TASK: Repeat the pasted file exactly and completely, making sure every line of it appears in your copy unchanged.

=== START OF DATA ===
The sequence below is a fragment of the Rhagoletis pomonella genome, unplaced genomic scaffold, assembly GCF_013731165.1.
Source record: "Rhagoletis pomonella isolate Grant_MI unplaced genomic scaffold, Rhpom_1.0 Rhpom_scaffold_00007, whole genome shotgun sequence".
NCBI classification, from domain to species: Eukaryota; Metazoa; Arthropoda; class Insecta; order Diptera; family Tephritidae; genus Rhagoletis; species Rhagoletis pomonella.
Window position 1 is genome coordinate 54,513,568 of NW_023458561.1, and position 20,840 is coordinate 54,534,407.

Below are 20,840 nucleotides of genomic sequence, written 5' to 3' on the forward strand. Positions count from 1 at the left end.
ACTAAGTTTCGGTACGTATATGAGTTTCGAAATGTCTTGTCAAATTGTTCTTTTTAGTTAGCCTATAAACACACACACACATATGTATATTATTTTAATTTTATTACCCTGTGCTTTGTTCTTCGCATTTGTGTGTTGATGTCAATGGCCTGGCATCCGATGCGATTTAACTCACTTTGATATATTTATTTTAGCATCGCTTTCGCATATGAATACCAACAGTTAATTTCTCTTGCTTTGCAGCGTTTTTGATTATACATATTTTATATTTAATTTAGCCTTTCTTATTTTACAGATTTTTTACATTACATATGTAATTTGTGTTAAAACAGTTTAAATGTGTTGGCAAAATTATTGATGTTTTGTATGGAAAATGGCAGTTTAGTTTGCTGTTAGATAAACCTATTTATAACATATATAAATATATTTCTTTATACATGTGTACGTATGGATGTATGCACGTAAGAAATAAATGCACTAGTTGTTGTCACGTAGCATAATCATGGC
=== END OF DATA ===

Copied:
The sequence below is a fragment of the Rhagoletis pomonella genome, unplaced genomic scaffold, assembly GCF_013731165.1.
Source record: "Rhagoletis pomonella isolate Grant_MI unplaced genomic scaffold, Rhpom_1.0 Rhpom_scaffold_00007, whole genome shotgun sequence".
NCBI classification, from domain to species: Eukaryota; Metazoa; Arthropoda; class Insecta; order Diptera; family Tephritidae; genus Rhagoletis; species Rhagoletis pomonella.
Window position 1 is genome coordinate 54,513,568 of NW_023458561.1, and position 20,840 is coordinate 54,534,407.

Below are 20,840 nucleotides of genomic sequence, written 5' to 3' on the forward strand. Positions count from 1 at the left end.
ACTAAGTTTCGGTACGTATATGAGTTTCGAAATGTCTTGTCAAATTGTTCTTTTTAGTTAGCCTATAAACACACACACACATATGTATATTATTTTAATTTTATTACCCTGTGCTTTGTTCTTCGCATTTGTGTGTTGATGTCAATGGCCTGGCATCCGATGCGATTTAACTCACTTTGATATATTTATTTTAGCATCGCTTTCGCATATGAATACCAACAGTTAATTTCTCTTGCTTTGCAGCGTTTTTGATTATACATATTTTATATTTAATTTAGCCTTTCTTATTTTACAGATTTTTTACATTACATATGTAATTTGTGTTAAAACAGTTTAAATGTGTTGGCAAAATTATTGATGTTTTGTATGGAAAATGGCAGTTTAGTTTGCTGTTAGATAAACCTATTTATAACATATATAAATATATTTCTTTATACATGTGTACGTATGGATGTATGCACGTAAGAAATAAATGCACTAGTTGTTGTCACGTAGCATAATCATGGC